All cultures maintain beliefs that can be classified as folk beliefs, or common beliefs that are not necessarily grounded in scientific fact but are widely accepted as truth by most members of the group. The ample assortment of cultural groups in Oklahoma ensures that the state's inhabitants hold an array of folk beliefs. These can be seen regularly across ethnicities and are expressed in topics ranging from the weather to childbirth. Some of these beliefs take the form of light-hearted axioms, while others comprise important social rules, which if broken, constitute a serious breech of respect and even threaten the group's well-being.
Folk beliefs appear in many different ways within a culture. Some remain private and are known only within a group, and others take more public expression. Public folk beliefs often appear in the form of proverbs or axioms that have become embedded in culture as colloquialisms, or "hard sayings," as they are sometimes called by Oklahomans. Weather-related examples of folk beliefs are easy to identify. For instance, when rain falls while the sun shines, many Oklahomans say "the Devil is beating his wife." Also frequently heard is the rhyme "red sky at morning, sailor take warning; red sky at night, sailors delight." These familiar axioms have become integral choices within many vocabularies.
Another good venue for examining folk beliefs lies within birth and gestational narratives. Often, pregnant women are taught a variety of methods of observation that can be used to detect the sex of an unborn child. One that commonly circulates is that if a mother carries a child higher in the abdomen, she will have a girl, and lower, a boy. Additionally, in order to detect a child's gender, an expectant mother may tie a pencil or a wedding ring on a string and hold the device near her abdomen; depending upon whether the ring makes a circle or swings back and forth, the child's gender will be identified. There are other gender-related beliefs. One involves mixing a pregnant woman's urine with Draino, with the resulting color identifying either a boy or girl baby. Many other beliefs would regulate a pregnant woman's activities; some people firmly believe that a pregnant woman should not lift anything over her head, for doing so will cause the baby's umbilical cord to be wrapped around its neck. These folk beliefs are very public and are openly exchanged.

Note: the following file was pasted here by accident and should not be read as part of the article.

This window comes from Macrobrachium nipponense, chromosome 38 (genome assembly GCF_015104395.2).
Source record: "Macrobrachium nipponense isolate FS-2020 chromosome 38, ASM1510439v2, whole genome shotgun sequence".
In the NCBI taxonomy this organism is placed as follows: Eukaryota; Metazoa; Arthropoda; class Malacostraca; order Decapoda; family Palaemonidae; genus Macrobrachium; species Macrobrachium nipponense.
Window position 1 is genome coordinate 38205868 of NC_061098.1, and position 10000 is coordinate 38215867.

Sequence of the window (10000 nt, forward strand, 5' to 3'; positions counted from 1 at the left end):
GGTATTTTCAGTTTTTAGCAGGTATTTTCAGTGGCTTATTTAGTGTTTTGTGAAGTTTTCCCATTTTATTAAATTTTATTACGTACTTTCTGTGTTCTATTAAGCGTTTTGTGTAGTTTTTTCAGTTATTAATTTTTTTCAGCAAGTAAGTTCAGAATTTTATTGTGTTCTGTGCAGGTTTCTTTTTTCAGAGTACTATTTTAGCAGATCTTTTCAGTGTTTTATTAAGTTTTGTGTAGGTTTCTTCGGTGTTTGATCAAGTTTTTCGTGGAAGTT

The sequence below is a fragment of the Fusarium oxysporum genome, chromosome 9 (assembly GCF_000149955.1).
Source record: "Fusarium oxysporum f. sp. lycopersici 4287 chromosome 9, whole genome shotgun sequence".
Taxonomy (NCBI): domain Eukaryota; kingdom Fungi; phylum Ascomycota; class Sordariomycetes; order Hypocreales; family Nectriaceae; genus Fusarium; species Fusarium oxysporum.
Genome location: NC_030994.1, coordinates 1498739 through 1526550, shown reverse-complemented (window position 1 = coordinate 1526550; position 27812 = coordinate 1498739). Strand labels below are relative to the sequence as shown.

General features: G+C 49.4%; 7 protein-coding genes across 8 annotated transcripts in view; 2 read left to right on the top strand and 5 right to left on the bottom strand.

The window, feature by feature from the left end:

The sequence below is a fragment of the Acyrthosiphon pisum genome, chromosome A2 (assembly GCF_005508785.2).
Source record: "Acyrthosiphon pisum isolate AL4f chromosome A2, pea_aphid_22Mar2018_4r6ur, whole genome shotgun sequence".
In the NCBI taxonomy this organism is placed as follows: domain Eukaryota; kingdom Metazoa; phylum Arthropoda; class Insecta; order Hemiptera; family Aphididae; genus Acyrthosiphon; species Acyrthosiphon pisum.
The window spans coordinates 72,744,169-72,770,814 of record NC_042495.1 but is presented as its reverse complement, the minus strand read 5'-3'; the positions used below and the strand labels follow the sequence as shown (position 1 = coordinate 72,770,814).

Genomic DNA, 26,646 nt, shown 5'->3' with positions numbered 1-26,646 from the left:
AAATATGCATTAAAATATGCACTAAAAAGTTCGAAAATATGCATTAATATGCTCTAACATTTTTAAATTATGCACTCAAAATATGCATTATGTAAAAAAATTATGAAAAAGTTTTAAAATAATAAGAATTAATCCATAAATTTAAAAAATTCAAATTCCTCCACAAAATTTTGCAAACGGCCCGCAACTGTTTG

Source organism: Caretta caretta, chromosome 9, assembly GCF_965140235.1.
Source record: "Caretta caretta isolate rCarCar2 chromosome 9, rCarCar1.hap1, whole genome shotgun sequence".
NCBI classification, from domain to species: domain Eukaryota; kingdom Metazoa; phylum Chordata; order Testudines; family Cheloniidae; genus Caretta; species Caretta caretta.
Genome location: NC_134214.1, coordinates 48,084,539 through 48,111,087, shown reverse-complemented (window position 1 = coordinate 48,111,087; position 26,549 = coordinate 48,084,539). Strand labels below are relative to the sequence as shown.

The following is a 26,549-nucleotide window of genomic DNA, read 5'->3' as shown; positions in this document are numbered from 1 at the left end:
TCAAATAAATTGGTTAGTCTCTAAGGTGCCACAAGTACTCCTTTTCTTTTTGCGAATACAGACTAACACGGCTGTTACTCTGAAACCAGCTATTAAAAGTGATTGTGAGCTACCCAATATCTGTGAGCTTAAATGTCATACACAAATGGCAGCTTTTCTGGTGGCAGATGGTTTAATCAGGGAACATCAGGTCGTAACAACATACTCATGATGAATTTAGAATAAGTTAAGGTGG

On the other hand, certain groups in Oklahoma possess restricted beliefs that govern their cultural practices. These constitute more than just light-hearted sayings or games to predict the gender of a child. These beliefs constitute serious cultural mores, and a violation might adversely affect the entire community. One such example comes from American Indian tribal members who staunchly obey age-old menstrual rules that isolate women from men at certain times. In these cultures, strict obedience to rules is deemed essential for tribal prosperity.